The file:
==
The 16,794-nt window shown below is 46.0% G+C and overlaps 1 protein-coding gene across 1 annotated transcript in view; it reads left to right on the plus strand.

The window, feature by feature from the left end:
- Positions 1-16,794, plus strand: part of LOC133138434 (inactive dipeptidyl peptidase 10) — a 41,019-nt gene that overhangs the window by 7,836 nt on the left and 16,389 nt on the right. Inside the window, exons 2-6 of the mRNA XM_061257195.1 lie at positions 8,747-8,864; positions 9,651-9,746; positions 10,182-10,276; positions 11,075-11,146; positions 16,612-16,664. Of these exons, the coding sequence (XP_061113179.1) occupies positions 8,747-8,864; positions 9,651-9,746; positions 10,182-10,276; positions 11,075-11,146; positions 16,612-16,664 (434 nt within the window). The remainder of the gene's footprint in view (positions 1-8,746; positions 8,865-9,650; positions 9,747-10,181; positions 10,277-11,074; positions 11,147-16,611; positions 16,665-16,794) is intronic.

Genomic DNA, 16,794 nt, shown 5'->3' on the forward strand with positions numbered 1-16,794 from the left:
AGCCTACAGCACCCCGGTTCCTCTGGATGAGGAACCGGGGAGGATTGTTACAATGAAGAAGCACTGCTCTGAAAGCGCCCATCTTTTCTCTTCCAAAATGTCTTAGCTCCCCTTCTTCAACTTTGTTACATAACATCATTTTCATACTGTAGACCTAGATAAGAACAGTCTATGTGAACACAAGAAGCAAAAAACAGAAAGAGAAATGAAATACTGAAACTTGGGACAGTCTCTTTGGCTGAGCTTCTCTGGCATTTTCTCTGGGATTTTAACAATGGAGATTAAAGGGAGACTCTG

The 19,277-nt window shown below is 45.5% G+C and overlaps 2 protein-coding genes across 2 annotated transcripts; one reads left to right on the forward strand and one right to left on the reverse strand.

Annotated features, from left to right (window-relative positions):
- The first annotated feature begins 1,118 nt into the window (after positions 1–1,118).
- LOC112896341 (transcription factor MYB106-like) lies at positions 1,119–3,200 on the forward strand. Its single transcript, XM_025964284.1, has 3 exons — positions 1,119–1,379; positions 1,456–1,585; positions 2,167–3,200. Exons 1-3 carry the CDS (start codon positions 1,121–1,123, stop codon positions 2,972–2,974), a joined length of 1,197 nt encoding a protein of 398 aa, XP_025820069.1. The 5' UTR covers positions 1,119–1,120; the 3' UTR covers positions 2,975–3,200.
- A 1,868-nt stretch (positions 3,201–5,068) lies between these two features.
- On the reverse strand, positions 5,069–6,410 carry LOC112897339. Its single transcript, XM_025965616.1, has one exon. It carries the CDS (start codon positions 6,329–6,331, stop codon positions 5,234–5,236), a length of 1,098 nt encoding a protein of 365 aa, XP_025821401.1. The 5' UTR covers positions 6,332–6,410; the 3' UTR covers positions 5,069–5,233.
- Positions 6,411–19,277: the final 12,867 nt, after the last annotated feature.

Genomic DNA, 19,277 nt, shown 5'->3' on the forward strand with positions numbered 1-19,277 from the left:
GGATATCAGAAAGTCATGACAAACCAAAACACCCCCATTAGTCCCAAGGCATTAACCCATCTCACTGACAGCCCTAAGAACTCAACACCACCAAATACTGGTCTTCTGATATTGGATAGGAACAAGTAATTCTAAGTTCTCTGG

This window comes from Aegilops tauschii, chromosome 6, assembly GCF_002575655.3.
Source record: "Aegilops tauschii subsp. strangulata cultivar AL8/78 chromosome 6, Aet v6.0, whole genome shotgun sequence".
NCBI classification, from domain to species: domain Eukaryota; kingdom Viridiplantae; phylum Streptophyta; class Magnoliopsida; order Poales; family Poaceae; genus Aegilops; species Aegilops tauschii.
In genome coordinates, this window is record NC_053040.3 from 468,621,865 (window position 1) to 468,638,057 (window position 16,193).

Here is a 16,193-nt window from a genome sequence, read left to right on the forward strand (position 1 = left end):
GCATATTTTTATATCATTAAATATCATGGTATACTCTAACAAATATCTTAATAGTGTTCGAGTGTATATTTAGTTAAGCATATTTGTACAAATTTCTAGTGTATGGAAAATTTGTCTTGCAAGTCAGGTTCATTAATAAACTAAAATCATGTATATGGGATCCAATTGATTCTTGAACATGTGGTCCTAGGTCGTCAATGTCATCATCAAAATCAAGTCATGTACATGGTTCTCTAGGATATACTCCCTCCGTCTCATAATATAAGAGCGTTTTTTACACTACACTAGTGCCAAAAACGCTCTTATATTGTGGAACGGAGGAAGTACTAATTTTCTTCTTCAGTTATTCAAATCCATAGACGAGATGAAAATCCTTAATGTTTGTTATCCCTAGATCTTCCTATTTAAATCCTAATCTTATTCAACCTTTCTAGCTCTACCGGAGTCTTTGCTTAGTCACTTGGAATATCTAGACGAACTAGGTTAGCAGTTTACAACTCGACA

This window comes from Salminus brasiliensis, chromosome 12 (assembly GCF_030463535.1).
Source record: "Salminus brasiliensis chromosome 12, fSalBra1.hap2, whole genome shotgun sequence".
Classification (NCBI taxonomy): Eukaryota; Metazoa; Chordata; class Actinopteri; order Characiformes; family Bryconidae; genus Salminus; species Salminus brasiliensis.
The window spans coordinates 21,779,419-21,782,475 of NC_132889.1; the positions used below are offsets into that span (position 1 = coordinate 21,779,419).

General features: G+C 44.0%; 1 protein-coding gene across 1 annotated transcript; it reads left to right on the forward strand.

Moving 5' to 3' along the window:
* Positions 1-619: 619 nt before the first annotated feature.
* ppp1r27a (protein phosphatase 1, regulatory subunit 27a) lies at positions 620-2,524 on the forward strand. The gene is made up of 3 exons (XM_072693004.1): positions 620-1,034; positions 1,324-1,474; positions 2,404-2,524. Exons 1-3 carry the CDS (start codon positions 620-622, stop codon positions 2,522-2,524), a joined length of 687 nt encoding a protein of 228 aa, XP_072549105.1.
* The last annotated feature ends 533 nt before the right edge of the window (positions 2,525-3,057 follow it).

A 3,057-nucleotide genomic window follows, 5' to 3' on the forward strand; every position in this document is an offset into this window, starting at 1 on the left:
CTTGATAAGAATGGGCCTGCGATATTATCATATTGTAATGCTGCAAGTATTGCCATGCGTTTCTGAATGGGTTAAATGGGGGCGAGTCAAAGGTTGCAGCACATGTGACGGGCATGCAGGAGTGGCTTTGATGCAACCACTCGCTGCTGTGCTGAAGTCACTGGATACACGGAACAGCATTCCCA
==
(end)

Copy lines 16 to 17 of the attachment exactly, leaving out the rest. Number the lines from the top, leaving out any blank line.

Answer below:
Source record: "Aegilops tauschii subsp. strangulata cultivar AL8/78 chromosome 6, Aet v6.0, whole genome shotgun sequence".
NCBI classification, from domain to species: domain Eukaryota; kingdom Viridiplantae; phylum Streptophyta; class Magnoliopsida; order Poales; family Poaceae; genus Aegilops; species Aegilops tauschii.